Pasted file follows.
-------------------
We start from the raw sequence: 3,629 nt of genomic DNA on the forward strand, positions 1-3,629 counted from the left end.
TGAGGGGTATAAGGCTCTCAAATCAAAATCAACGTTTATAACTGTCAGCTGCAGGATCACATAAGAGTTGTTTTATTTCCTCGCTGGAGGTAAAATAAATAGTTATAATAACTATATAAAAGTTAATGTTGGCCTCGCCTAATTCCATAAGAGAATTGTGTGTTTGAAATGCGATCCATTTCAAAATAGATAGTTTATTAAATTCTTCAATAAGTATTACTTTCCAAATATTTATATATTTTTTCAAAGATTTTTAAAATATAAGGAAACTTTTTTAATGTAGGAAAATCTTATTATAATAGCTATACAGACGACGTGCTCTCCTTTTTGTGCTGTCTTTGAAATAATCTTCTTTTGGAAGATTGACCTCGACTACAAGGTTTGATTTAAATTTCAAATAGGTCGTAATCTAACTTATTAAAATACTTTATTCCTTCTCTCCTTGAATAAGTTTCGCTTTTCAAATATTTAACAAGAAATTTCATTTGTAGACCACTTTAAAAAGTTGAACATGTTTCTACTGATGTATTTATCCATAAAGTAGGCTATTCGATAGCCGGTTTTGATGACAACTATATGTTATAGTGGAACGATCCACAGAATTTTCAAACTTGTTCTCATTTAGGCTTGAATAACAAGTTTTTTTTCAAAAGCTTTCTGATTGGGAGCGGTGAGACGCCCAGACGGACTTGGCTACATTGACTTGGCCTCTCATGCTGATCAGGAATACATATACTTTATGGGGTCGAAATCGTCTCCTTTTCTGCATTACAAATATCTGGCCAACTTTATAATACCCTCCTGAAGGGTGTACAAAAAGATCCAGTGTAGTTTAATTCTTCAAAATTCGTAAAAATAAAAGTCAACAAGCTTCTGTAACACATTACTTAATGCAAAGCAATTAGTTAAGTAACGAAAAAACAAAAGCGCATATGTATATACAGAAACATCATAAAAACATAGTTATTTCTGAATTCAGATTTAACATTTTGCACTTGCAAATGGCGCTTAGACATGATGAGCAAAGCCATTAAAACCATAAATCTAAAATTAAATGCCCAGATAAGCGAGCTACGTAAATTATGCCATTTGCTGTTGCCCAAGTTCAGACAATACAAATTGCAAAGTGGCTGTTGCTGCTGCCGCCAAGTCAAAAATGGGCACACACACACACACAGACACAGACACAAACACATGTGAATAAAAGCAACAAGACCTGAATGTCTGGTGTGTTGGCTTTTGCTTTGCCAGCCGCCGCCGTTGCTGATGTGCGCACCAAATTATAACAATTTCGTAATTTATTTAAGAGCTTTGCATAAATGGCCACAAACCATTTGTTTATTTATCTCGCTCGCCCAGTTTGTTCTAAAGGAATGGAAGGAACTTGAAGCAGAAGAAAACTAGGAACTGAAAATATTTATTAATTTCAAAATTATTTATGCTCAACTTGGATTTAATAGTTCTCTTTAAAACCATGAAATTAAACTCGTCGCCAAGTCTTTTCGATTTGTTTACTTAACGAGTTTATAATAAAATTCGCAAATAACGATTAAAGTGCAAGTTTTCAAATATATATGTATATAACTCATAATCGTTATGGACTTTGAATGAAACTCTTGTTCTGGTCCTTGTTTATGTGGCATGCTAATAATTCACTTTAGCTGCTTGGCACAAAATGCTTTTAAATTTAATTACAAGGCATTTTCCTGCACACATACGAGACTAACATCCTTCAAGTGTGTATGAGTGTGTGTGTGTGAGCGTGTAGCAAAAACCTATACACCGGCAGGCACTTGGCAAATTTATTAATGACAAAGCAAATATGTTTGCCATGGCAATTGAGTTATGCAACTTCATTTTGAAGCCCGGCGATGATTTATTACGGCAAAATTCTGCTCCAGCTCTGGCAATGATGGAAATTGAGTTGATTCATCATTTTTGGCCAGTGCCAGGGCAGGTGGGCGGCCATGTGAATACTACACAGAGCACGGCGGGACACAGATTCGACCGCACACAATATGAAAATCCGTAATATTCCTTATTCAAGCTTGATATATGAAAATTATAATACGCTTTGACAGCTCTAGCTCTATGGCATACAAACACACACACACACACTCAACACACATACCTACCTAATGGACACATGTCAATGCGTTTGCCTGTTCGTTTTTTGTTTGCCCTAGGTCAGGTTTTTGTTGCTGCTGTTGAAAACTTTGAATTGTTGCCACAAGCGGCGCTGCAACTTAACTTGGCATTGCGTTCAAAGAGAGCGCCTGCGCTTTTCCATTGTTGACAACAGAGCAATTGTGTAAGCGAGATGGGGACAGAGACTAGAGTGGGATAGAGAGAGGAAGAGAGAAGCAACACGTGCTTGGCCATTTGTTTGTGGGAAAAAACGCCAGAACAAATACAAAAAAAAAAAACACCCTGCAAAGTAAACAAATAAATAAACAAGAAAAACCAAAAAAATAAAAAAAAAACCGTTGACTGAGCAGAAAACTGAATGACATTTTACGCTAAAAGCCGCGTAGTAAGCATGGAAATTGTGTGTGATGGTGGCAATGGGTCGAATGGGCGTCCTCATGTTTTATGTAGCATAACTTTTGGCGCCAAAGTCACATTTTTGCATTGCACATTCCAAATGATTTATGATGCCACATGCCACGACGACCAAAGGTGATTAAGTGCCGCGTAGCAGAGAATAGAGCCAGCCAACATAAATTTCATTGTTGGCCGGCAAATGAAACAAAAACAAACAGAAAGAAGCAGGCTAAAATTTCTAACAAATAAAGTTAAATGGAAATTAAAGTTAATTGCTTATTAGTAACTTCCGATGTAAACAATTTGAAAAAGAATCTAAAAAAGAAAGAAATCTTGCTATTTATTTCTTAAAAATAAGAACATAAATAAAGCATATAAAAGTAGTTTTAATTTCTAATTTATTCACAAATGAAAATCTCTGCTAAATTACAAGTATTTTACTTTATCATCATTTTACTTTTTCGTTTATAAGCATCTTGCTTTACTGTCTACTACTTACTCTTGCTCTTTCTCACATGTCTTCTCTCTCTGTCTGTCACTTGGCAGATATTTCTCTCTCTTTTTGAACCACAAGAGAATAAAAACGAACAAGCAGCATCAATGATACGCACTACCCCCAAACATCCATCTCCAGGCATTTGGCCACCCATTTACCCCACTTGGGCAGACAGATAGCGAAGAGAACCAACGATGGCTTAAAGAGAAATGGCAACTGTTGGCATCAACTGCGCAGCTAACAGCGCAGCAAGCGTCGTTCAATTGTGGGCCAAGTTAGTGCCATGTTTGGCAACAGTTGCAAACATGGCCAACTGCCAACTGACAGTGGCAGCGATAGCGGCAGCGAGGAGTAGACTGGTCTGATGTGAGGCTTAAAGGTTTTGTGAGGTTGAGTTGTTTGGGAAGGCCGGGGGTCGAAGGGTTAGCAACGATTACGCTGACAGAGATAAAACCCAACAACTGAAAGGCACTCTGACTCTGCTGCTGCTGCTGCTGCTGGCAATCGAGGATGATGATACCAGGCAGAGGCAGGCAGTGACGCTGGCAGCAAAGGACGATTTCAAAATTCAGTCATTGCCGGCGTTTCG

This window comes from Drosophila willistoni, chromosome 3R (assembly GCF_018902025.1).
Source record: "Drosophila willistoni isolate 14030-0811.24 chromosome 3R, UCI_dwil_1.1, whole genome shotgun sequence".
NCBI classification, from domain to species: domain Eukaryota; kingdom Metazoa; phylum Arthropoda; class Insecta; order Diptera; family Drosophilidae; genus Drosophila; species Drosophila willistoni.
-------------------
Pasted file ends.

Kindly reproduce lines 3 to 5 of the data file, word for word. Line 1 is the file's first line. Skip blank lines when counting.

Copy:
This window comes from Drosophila willistoni, chromosome 3R (assembly GCF_018902025.1).
Source record: "Drosophila willistoni isolate 14030-0811.24 chromosome 3R, UCI_dwil_1.1, whole genome shotgun sequence".
NCBI classification, from domain to species: domain Eukaryota; kingdom Metazoa; phylum Arthropoda; class Insecta; order Diptera; family Drosophilidae; genus Drosophila; species Drosophila willistoni.